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Comforting Canines: How to Certify a Therapy Dog

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Do you have a furry friend who loves getting out and socializing with people? Do you like spending your time helping others feel better?

If so, then you and your sweet pup might want to look into therapy dog certification!

Becoming a certified therapy dog isn’t necessarily difficult or complex, but there are a few important things to know about how to certify a therapy dog.

Let’s talk about what a therapy dog is (and isn’t), and what it takes to become a therapy dog.

How to Certify a Therapy Dog

What Is a Therapy Dog?

Before diving into therapy dog requirements, let’s go ahead and clear up exactly what therapy dogs do. These dogs go with their owners to places like schools, nursing homes, and hospitals to volunteer with people in these settings.

Hospital therapy dogs, for example, might help children in hospitals to feel more comfortable and at ease in a scary and unknown environment. Therapy dogs in nursing homes may socialize with senior citizen residents.

In all cases, therapy dogs work with their owners to improve the lives of the people they visit.

Therapy Dogs ? Service Dogs

It’s important to note that therapy dogs are not the same as service dogs, and thus do not share the same privileges.

Certified service dogs undergo much more training, and are permitted in nearly all public places. Therapy dogs are still considered normal pets, and must still follow all pet policies in public places like parks, restaurants, hotels, etc.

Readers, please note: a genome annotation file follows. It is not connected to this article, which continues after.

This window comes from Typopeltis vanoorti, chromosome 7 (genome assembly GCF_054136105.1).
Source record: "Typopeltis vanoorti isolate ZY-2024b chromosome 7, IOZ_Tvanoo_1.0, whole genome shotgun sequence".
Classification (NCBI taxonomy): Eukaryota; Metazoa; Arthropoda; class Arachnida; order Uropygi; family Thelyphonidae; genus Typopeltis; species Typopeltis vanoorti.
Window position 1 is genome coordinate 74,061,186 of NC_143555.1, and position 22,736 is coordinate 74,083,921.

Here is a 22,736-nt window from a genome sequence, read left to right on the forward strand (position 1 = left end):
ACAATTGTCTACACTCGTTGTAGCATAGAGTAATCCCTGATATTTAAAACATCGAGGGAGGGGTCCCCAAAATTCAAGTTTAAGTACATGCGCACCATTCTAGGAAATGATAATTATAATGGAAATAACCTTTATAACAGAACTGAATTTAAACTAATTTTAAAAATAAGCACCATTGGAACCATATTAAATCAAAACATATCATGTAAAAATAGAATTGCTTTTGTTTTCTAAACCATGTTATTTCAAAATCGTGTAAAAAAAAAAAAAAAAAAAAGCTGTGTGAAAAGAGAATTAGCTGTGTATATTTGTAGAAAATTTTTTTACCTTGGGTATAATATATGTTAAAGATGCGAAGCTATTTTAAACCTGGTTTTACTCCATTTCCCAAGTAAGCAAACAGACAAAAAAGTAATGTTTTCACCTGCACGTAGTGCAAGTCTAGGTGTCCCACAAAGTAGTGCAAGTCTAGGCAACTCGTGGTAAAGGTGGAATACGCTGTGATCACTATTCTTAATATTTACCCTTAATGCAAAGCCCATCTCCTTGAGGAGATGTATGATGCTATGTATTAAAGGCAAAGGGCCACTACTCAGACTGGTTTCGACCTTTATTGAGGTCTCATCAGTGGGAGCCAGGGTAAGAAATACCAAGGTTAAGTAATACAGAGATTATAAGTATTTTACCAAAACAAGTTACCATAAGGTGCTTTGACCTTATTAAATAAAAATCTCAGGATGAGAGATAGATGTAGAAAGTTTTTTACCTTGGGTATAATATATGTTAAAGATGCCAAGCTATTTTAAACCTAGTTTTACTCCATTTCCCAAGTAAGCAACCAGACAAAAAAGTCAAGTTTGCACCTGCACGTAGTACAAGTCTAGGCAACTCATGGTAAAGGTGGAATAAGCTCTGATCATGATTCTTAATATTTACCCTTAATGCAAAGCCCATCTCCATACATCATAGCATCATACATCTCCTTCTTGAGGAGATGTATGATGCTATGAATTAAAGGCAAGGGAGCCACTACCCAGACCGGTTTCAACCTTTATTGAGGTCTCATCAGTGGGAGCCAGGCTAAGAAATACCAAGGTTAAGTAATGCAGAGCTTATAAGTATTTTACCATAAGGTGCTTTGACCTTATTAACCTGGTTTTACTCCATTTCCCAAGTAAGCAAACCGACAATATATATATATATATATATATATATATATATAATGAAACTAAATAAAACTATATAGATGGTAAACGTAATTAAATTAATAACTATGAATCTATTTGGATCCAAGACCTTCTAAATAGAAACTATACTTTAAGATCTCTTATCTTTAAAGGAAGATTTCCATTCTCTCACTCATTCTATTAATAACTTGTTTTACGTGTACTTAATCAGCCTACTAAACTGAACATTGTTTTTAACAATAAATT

Do not try to pass your therapy dog as a service dog!

Therapy Dog Requirements

There are a few basic requirements to be a therapy dog. To register with a therapy dog organization, your dog must:

  • Be at least 1 year old
  • Be up to date with all required vaccines

Additionally, there are a few personality traits that will make your dog a better fit for therapy dog certification, such as:

  • Sociable and friendly
  • Likes to be petted / likes human interaction
  • Calm-natured and well-behaved

Excessive jumping, licking, barking, etc. are signs that your dog may need further behavioral training before he or she is ready to be a certified therapy dog.

If, after further behavioral training, your dog is still antsy, aggressive, or generally unhappy around people, then he or she might not be the best fit for a therapy dog.

Therapy Dog Training

In order to be a therapy dog, it is absolutely crucial that your dog be well-trained and well-behaved.

Most therapy dog certification programs recommend that their dogs go through Canine Good Citizen (CGC) Training before registering as therapy dogs. The CGC certificate is a recognized standard that shows your dog’s good behavior, socialization, and ability to follow directions.

Therapy Dog Certification

Once you’ve ensured that your dog meets all requirements of age, vaccinations, temperament, and behavior, then it’s time to get registered with a therapy dog organization!

Many organizations will require your pet to go through a test before certifying them as therapy dogs. They will test to make sure the dog follows directions, behaves well around humans, etc. For dogs that have already gone through CGC training, these kind of tests are usually no problem for them to pass.

When choosing a therapy dog organization, think about where you live and where you want to work with your dog. If you have a particular school, hospital, nursing home or other location in mind, then reach out to them and ask about their preferred requirements for therapy dogs.

Go Spread Some Puppy Love

Now that you know how to certify a therapy dog, we hope you and your pooch will be fulfilled and rewarded as you work together to improve other people’s lives!

Keep coming back to our blog for more information like this and other helpful dog tips!

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